Tuesday , September 23, 2014 - 12:00 AM
LAYTON -- While vacationing in Hawaii over 30 years ago, Donna Willard began noticing herself drifting off the sidewalk and onto the grass while walking.
At the time, she thought it was strange, but wasn't overly concerned. Then she got home and went for a walk with her friend.
"My balance was off, but I kept walking," she said. "Around this same time as I joined my exercise class, I realized hopping was no longer an option. I could not hop from one side to the next without completely losing my balance."
More symptoms arose over the next several years. After a series of tests, Willard was diagnosed with ataxia, a condition involving a lack of muscle control when walking or performing other voluntary movements. The condition can affect movement, coordination, speech, eye movement and swallowing.
"People with ataxia have problems with coordination because parts of the nervous system that control movement and balance are affected," said Willard's daughter, Nancy Willard. "Typically balance and coordination are affected first."
Donna, who is now 78, also watched her mother suffer with ataxia. Three of her children and a grandson have also been diagnosed.
"This has been so heart breaking and difficult for me to know they too have the hereditary ataxia gene," she said. "Both my sisters and one of their children also have this same type of ataxia known as SCA7."
Jenny Willard Durrant, 35, is one of Donna's daughters with the disease.
"After I had my last daughter in 2009, I wasn’t moving quite normally. My walking and standing gait were becoming wider and the speed was becoming slower," Durrant said. "I couldn’t go up and down stairs without holding onto the railing, my balance was off and I was quickly losing my confidence to walk around others."
She also had very bad vision, which at the time didn’t know if it was related to ataxia.
"At that time my oldest sister, brother, nephew and cousins along with my mom and aunts had ataxia and that number is likely to increase," she said.
Although Durrant has improved with intense therapy, she still struggles.
"Ataxia is always with me, with every movement. I often think, 'How can I be a good mother, when I can’t drive, walk down the street or even kick a ball?' Most everything is hard for me. I've lost writing skills, have slurred speech and choke among my other symptoms," she said.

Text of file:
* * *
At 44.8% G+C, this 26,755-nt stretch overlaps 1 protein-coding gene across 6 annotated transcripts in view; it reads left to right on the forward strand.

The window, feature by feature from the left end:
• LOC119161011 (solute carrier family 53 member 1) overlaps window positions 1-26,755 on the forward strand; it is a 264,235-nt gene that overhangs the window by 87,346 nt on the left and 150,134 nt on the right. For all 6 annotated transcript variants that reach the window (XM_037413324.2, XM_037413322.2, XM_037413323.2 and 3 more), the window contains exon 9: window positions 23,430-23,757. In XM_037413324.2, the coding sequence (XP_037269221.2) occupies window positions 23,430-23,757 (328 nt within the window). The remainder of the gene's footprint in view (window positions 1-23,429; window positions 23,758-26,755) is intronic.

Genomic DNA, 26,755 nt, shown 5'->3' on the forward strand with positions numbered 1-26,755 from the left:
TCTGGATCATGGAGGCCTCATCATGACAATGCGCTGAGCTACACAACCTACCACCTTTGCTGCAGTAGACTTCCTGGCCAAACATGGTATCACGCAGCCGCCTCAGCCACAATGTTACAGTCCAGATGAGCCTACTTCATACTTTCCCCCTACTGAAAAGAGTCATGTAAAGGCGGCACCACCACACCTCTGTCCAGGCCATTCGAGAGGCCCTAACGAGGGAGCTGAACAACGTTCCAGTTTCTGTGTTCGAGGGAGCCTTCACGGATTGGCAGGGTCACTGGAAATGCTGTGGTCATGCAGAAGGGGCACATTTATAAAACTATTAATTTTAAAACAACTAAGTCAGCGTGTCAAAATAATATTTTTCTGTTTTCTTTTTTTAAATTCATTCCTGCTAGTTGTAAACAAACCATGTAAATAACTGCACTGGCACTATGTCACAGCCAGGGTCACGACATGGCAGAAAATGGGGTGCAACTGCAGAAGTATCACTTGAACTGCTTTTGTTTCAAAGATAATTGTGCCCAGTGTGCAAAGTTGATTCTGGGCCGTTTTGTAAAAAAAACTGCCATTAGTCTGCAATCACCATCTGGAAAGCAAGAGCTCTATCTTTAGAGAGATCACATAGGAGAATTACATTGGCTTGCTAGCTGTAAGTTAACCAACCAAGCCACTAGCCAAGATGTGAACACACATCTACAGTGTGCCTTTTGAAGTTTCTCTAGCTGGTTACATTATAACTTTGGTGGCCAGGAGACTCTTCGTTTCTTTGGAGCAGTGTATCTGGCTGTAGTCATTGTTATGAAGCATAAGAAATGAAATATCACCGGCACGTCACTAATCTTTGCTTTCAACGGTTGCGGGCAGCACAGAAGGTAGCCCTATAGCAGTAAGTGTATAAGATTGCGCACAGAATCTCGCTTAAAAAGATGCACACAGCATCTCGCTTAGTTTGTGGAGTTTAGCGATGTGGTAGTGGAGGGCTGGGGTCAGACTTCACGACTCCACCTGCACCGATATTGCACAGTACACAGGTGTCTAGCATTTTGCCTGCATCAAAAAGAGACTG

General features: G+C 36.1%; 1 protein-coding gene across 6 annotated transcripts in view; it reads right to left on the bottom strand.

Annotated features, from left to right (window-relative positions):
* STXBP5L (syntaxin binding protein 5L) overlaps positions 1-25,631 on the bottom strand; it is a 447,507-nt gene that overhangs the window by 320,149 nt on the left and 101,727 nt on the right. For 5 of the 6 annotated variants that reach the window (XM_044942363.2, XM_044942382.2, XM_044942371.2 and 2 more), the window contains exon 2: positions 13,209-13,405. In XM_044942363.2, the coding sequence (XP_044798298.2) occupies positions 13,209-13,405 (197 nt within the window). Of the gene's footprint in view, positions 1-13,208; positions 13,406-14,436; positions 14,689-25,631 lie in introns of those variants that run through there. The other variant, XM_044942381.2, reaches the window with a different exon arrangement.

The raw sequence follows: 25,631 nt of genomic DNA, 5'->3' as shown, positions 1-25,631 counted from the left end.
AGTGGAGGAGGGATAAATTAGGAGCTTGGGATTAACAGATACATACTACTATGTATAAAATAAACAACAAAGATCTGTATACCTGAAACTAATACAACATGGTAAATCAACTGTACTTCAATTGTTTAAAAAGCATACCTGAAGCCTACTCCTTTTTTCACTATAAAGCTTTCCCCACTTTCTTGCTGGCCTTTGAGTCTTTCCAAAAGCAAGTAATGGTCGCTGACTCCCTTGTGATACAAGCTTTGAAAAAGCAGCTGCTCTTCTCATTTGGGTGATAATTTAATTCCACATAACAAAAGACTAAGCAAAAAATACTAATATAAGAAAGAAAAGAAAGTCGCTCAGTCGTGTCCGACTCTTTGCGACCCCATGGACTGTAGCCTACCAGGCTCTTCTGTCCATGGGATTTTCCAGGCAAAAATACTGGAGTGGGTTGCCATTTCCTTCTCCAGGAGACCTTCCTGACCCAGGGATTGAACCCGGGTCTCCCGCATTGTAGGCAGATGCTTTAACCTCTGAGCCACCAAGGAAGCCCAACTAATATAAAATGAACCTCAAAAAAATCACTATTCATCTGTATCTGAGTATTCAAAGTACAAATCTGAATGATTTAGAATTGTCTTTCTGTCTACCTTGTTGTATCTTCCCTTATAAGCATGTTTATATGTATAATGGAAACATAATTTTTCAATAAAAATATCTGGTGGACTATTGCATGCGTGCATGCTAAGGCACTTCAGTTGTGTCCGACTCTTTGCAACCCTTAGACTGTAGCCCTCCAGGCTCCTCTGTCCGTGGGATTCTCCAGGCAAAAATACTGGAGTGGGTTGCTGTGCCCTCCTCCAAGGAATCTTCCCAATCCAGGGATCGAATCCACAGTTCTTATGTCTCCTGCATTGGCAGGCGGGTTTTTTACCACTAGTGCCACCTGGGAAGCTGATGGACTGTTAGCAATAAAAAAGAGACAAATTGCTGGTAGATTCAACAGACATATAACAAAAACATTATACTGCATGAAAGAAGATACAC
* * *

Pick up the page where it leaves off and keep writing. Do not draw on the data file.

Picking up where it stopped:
Another member of the family, Janet Bair, also has ataxia as well as one of her daughters.
"My legs don't work well, I'm unable to walk and my hands shake," she said. "My husband showers me, cooks and feeds me."
Bair said she deals with the disease through exercise and speech therapy.
"This disease is depressing, but I learn to live with it," she said.
Ataxia affects an estimated 150,000 Americans and half a million people worldwide, according to the National Ataxia Foundation. SCA7 is passed from generation to generation and will continue to do so unless genetic testing is done and more research is funded. As of right now, the disease has affected four generations in the Willard family. There is also no cure at this time.
There are support groups, however. Nancy, who got heavily involved with the Utah Ataxia Support Group, said there are currently 80 members on the roster. Meetings are held quarterly at the Moran Eye Center in Salt Lake City. The meetings include experts who talk about research, physical and occupational therapy and tools to help make living with ataxia easier.
On Saturday, the group will hold its first annual Walk-N-Roll at Layton Commons Park, 437 N. Wasatch Drive, from 11 a.m. to 2 p.m. The 1K walk is free, but with a donation of $20 or more, you will receive a T-shirt. There will also be a silent auction, face painting, kid games for $1 each and snacks.
For information about the disease, support group and funding, go to utahataxia.org or ataxia.org.
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